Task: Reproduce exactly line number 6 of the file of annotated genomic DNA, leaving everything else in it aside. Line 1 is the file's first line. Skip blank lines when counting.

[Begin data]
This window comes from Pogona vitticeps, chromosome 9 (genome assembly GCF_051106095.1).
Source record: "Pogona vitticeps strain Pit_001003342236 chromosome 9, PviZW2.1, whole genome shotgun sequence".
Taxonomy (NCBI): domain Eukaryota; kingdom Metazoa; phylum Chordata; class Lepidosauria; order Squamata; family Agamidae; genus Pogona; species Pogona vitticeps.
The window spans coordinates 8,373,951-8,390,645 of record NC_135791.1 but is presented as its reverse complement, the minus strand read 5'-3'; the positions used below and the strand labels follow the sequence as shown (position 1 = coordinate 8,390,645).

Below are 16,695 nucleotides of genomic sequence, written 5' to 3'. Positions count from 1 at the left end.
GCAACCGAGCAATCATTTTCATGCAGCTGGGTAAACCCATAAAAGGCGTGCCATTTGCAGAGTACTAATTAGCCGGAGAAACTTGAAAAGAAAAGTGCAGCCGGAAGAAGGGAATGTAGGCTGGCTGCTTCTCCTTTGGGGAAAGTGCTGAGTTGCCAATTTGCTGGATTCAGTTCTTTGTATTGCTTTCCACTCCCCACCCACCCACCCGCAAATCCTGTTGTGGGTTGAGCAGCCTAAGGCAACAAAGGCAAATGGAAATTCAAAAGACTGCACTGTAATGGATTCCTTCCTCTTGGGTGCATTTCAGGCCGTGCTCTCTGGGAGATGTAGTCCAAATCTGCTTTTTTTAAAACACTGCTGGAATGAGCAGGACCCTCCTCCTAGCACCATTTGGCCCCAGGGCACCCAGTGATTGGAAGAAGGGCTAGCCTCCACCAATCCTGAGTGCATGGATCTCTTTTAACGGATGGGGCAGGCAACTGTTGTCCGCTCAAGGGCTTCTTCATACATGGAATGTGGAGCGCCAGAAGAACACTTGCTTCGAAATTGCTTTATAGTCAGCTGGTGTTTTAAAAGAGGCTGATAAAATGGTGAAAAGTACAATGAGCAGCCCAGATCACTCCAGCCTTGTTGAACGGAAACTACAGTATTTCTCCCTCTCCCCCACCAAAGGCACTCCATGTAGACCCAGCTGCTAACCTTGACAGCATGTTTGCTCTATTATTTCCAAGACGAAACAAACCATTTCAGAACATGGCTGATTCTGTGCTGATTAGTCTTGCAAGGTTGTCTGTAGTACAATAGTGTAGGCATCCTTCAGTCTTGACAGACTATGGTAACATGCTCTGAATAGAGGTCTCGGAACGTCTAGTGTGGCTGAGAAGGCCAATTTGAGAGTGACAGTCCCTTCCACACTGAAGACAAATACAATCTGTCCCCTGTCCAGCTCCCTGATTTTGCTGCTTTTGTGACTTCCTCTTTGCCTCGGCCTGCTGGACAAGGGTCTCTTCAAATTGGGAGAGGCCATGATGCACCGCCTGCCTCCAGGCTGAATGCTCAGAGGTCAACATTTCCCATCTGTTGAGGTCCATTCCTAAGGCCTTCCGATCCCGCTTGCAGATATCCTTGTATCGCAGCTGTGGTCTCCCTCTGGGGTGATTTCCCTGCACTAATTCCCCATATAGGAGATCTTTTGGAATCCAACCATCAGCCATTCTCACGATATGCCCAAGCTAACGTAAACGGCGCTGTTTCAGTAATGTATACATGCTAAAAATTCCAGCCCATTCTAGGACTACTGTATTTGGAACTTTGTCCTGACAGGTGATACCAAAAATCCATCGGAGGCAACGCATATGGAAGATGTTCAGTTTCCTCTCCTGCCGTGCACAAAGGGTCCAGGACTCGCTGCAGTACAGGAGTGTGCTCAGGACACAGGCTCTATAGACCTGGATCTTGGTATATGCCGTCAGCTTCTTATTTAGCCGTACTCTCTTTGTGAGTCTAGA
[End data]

GCAACCGAGCAATCATTTTCATGCAGCTGGGTAAACCCATAAAAGGCGTGCCATTTGCAGAGTACTAATTAGCCGGAGAAACTTGAAAAGAAAAGTGCAGCCGGAAGAAGGGAATGTAGGCTGGCTGCTTCTCCTTTGGGGAAAGTGCTGAGTTGCCAATTTGCTGGATTCAGTTCTTTGTATTGCTTTCCACTCCCCACCCACCCACCCGCAAATCCTGTTGTGGGTTGAGCAGCCTAAGGCAACAAAGGCAAATGGAAATTCAAAAGACTGCACTGTAATGGATTCCTTCCTCTTGGGTGCATTTCAGGCCGTGCTCTCTGGGAGATGTAGTCCAAATCTGCTTTTTTTAAAACACTGCTGGAATGAGCAGGACCCTCCTCCTAGCACCATTTGGCCCCAGGGCACCCAGTGATTGGAAGAAGGGCTAGCCTCCACCAATCCTGAGTGCATGGATCTCTTTTAACGGATGGGGCAGGCAACTGTTGTCCGCTCAAGGGCTTCTTCATACATGGAATGTGGAGCGCCAGAAGAACACTTGCTTCGAAATTGCTTTATAGTCAGCTGGTGTTTTAAAAGAGGCTGATAAAATGGTGAAAAGTACAATGAGCAGCCCAGATCACTCCAGCCTTGTTGAACGGAAACTACAGTATTTCTCCCTCTCCCCCACCAAAGGCACTCCATGTAGACCCAGCTGCTAACCTTGACAGCATGTTTGCTCTATTATTTCCAAGACGAAACAAACCATTTCAGAACATGGCTGATTCTGTGCTGATTAGTCTTGCAAGGTTGTCTGTAGTACAATAGTGTAGGCATCCTTCAGTCTTGACAGACTATGGTAACATGCTCTGAATAGAGGTCTCGGAACGTCTAGTGTGGCTGAGAAGGCCAATTTGAGAGTGACAGTCCCTTCCACACTGAAGACAAATACAATCTGTCCCCTGTCCAGCTCCCTGATTTTGCTGCTTTTGTGACTTCCTCTTTGCCTCGGCCTGCTGGACAAGGGTCTCTTCAAATTGGGAGAGGCCATGATGCACCGCCTGCCTCCAGGCTGAATGCTCAGAGGTCAACATTTCCCATCTGTTGAGGTCCATTCCTAAGGCCTTCCGATCCCGCTTGCAGATATCCTTGTATCGCAGCTGTGGTCTCCCTCTGGGGTGATTTCCCTGCACTAATTCCCCATATAGGAGATCTTTTGGAATCCAACCATCAGCCATTCTCACGATATGCCCAAGCTAACGTAAACGGCGCTGTTTCAGTAATGTATACATGCTAAAAATTCCAGCCCATTCTAGGACTACTGTATTTGGAACTTTGTCCTGACAGGTGATACCAAAAATCCATCGGAGGCAACGCATATGGAAGATGTTCAGTTTCCTCTCCTGCCGTGCACAAAGGGTCCAGGACTCGCTGCAGTACAGGAGTGTGCTCAGGACACAGGCTCTATAGACCTGGATCTTGGTATATGCCGTCAGCTTCTTATTTAGCCGTACTCTCTTTGTGAGTCTAGA